Freedom of speech is a sacred right in America. It is not merely a privilege. Of course, we must recognize that, in the strictest sense, the Constitution applies the free-speech mandate to Congress and the laws that it makes. But the principle of unfettered expression is clear for everyone. Let the people speak.
A Public Utility?
According to Statistica, Facebook had 2.7 billion users as of the second quarter of 2020. Now, we won’t quibble over how many of those were actually unique Facebook users. Let’s just stipulate that there were a lot. So what responsibilities does Facebook have to offer freedom of speech to everyone who uses the platform?
Some would argue that they are a private company, and therefore not subject to the same rules as a government entity. But you would have to say that they are really a publicly traded company – not simply privately owned by Mark Zuckerberg. Nonetheless, whether public or private, Facebook should not in any case violate the principles of free speech or equal treatment of its customers.
The finer legal issues are beyond the scope of this article – and of my personal expertise. The question that arises, however, with such a large user base is this: Could Facebook be considered a public utility? Such matters are much in discussion in regards to the Big Tech firms of today: Facebook, Apple, Amazon, Twitter, and Google.
The Abridgment of Freedom
If Big Tech has such monumental power, shouldn’t these companies be reined in at some point? If they have such influence that they can destroy competitors or individuals that they don’t like, something must be done.
The actions of Twitter, Facebook, Amazon, and others in January 2021 must be carefully investigated. Suspending the accounts of the president of the United States should be considered a severe abridgement of the freedom of speech. The shutting down of competitors and the silencing the voices of dissent must all be addressed.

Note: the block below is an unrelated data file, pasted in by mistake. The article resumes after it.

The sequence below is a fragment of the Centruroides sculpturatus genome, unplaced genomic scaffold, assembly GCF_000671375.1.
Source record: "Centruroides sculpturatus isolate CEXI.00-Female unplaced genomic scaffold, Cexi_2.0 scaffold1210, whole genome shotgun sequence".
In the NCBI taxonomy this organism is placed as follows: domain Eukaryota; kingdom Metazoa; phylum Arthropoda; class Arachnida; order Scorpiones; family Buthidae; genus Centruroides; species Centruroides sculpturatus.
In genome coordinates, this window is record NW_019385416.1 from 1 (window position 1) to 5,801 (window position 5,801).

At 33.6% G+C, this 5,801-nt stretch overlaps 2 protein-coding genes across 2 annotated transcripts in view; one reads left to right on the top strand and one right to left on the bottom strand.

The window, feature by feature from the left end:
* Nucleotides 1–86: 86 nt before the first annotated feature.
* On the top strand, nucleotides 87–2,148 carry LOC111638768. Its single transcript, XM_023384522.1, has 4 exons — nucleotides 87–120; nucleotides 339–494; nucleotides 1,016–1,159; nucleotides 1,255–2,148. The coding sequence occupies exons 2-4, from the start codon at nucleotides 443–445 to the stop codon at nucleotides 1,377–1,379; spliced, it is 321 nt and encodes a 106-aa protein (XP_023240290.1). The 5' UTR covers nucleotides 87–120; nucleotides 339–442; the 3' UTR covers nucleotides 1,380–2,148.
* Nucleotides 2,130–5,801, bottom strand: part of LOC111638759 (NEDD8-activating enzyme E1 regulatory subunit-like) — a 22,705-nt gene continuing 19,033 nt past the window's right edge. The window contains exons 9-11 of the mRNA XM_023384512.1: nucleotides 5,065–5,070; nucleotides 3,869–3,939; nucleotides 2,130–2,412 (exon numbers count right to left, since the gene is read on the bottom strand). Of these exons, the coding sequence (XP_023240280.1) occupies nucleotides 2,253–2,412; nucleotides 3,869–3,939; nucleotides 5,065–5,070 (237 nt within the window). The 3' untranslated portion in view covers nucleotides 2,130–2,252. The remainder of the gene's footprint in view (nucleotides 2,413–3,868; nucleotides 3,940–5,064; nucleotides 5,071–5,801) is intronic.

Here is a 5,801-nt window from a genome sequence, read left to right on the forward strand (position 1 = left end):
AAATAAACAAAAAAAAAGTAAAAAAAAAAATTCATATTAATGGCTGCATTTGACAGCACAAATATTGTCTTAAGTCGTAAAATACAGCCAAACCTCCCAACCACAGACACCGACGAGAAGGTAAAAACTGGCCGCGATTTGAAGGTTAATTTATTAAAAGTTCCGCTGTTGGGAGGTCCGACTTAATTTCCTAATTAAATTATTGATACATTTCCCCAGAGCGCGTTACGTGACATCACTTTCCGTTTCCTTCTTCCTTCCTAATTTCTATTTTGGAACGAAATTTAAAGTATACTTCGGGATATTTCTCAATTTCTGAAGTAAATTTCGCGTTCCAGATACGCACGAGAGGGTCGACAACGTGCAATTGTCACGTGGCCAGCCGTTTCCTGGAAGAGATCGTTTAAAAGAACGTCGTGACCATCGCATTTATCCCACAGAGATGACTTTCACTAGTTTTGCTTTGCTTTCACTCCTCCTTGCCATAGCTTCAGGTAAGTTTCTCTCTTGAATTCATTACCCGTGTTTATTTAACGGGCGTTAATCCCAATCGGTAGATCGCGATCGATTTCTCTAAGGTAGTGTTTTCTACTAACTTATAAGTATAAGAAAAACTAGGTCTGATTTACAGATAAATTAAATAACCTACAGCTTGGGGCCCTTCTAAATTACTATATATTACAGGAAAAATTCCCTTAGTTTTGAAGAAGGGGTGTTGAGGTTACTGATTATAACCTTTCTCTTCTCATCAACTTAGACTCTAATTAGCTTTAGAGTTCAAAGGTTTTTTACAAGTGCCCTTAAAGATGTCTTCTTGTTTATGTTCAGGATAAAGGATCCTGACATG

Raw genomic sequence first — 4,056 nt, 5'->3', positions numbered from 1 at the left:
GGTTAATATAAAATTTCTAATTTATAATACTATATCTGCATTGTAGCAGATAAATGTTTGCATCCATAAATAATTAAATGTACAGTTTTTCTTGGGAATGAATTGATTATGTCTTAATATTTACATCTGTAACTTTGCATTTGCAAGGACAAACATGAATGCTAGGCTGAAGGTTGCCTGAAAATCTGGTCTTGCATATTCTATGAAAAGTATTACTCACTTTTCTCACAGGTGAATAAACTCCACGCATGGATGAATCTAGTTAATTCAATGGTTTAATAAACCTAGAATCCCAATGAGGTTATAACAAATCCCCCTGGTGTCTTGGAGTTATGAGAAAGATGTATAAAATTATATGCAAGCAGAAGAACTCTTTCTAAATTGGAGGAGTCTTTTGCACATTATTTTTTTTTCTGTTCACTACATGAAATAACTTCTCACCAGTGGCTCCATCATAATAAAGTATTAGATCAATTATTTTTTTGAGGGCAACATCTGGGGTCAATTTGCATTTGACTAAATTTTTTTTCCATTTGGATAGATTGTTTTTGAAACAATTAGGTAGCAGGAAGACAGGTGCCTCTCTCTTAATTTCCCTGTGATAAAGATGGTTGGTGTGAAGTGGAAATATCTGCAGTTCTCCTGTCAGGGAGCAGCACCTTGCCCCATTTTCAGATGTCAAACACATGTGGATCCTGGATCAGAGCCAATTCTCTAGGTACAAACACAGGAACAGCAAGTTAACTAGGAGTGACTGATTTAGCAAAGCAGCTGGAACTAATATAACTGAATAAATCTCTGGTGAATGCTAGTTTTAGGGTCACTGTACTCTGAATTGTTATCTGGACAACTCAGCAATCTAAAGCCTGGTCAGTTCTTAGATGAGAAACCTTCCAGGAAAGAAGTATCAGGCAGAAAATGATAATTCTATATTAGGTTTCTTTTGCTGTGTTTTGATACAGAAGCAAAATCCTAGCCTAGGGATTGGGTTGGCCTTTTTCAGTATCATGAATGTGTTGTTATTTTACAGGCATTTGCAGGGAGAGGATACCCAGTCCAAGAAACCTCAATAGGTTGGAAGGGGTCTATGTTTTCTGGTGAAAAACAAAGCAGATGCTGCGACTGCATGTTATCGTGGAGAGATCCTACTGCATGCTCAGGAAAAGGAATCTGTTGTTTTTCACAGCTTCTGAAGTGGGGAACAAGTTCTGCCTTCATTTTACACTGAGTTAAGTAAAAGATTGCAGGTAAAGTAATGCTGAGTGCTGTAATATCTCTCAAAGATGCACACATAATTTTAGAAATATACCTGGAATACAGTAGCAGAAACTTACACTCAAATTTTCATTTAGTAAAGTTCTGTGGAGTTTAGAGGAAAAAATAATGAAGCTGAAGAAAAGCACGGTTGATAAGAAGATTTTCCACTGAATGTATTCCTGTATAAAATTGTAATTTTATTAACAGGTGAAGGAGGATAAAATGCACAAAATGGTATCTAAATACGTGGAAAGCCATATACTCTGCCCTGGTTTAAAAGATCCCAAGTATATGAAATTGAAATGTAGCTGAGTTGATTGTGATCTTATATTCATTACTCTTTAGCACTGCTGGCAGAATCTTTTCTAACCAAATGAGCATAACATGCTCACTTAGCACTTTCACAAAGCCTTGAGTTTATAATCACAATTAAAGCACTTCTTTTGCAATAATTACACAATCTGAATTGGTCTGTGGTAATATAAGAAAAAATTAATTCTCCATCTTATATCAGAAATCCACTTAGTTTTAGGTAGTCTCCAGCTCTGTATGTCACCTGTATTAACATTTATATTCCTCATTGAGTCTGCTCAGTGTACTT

In the early days of the internet, an effort was made to protect those who provided a platform for free speech. Section 230 was part of the Communications Decency Act (CDA) of 1996. It stated:
“No provider or user of an interactive computer service shall be treated as the publisher or speaker of any information provided by another information content provider.”
This “carve out” meant that companies like Twitter and Facebook could not be sued in court for the information expressed by their users. They got a pass. The heads of these two companies are now billionaires — thanks in part to Section 230.
The Power of the People
There is no doubt that Mark Zuckerberg and Jack Dorsey are very rich and powerful. Their executive decisions affect billions of people. The communication channels that they provide can make or break a company or a politician. But their power is not ultimate.
It all goes back to the users. One or two social media users can’t have much impact. But there is strength in numbers. What would happen if a million users suddenly closed their social media accounts? Or how about 10 million users? Or 100 million?
The social media giants would have no power at all without the people who use them. Face it. They need us. If tomorrow all the users shut down their Facebook accounts, or their Twitter accounts, what would become of Zuckerberg and Dorsey?
What did everyone do before social media? We met friends for coffee. We called them on the phone. We wrote letters, or sent emails. We used instant messaging tools of the time.
What can we do tomorrow to communicate with friends and family — without social media? The same. Social media is not as necessary as food and water and air. It is superfluous. We can all shed social media like you would throw off a coat on a warm spring day. It’s that easy.
Okay, it may take some getting used to. I have closed my Twitter account along with several others. My Facebook account is deactivated. And now I am blogging. That’s not so bad, is it? What about you?